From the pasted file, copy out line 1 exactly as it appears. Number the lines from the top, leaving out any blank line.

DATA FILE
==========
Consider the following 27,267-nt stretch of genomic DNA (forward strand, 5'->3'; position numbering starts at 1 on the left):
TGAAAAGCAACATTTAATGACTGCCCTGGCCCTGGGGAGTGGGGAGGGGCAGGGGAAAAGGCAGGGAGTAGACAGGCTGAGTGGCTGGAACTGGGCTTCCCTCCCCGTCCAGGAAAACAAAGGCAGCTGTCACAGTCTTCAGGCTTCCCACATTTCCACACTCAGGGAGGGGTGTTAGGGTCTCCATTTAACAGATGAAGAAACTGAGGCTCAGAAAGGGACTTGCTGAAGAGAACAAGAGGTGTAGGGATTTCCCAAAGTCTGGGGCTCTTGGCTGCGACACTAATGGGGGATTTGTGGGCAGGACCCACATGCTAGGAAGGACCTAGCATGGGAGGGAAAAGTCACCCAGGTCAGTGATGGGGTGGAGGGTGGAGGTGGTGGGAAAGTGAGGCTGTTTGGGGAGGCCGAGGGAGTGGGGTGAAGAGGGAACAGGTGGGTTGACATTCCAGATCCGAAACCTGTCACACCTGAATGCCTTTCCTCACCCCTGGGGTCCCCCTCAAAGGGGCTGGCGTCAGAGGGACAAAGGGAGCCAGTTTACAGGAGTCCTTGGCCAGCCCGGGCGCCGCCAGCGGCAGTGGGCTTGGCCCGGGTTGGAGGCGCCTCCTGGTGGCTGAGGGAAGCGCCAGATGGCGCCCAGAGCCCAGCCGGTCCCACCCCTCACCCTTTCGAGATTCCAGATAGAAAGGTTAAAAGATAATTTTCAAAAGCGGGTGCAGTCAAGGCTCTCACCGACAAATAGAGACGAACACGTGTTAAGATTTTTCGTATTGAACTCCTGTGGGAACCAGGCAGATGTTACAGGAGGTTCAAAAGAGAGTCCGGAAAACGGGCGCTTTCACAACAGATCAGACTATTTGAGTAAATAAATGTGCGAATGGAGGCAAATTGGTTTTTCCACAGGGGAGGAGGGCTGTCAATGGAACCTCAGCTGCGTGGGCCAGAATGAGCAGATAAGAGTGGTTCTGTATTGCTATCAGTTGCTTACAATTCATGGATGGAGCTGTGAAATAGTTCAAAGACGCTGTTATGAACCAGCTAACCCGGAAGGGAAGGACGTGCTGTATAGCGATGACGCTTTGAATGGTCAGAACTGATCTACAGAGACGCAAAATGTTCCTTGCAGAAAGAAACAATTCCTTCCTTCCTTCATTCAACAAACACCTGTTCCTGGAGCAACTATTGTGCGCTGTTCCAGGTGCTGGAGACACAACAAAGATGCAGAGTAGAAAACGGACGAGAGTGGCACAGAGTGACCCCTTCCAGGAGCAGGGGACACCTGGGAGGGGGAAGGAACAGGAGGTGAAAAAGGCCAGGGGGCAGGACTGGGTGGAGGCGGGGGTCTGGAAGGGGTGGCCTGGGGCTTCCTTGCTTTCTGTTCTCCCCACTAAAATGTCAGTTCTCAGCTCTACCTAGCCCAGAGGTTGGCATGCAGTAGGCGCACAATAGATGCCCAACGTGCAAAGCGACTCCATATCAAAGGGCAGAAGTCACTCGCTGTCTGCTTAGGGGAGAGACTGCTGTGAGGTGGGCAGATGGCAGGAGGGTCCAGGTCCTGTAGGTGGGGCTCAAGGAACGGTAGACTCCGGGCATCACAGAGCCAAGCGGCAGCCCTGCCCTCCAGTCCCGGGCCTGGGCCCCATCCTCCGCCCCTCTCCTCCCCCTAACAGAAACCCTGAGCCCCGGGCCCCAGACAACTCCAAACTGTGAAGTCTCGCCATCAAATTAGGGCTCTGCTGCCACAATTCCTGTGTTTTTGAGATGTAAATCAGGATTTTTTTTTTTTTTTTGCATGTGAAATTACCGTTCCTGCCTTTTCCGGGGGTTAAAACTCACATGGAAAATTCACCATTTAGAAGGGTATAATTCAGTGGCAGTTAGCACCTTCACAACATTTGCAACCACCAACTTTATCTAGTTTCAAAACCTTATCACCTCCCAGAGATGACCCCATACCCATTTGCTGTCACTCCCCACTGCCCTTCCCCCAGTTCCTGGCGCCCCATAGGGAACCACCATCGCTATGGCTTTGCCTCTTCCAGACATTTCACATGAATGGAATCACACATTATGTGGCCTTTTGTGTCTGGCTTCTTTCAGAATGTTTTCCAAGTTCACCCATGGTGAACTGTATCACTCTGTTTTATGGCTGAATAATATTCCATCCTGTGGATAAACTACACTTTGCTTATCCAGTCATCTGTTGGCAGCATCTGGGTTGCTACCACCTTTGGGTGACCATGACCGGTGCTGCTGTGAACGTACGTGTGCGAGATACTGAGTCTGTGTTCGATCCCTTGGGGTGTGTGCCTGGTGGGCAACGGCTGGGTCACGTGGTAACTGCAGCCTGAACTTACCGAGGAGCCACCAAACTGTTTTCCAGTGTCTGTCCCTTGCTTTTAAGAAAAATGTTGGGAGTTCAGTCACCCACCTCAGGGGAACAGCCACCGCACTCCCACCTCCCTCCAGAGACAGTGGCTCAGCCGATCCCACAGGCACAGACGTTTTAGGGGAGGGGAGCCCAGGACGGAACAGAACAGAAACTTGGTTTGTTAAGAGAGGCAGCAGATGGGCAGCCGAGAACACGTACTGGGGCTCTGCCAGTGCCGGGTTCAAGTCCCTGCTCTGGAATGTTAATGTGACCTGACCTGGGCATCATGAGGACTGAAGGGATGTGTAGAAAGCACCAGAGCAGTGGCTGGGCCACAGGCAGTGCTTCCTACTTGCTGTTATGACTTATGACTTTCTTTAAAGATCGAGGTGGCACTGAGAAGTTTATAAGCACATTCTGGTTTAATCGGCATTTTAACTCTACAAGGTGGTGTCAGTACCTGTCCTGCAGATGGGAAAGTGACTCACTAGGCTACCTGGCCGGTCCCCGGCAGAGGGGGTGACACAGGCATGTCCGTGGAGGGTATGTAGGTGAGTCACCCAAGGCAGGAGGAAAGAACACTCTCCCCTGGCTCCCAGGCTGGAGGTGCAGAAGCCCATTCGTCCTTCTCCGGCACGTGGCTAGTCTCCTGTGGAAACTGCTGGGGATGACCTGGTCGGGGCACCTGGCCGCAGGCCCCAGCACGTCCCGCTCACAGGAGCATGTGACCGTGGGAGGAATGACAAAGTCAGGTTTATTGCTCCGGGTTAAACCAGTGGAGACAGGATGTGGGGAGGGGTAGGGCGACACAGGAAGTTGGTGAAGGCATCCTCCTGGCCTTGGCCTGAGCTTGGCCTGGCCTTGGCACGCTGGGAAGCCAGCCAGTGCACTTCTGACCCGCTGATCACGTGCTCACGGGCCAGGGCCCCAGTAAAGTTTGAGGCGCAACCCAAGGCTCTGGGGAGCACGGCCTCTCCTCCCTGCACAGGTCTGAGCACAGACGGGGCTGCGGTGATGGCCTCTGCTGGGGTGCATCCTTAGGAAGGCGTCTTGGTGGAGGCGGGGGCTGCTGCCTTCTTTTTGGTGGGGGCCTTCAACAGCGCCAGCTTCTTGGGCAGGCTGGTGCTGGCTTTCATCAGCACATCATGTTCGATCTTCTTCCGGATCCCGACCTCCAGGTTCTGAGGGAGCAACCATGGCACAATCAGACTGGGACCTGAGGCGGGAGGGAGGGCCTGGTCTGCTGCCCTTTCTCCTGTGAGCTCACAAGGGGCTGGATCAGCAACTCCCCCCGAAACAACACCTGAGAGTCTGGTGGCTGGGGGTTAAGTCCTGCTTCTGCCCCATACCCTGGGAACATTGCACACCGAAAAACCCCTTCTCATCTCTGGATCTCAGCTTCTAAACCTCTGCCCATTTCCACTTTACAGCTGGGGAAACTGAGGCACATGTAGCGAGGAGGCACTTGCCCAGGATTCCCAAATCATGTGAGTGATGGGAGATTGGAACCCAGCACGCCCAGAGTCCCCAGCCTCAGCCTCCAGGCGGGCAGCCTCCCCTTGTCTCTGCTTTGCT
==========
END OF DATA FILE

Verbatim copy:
Consider the following 27,267-nt stretch of genomic DNA (forward strand, 5'->3'; position numbering starts at 1 on the left):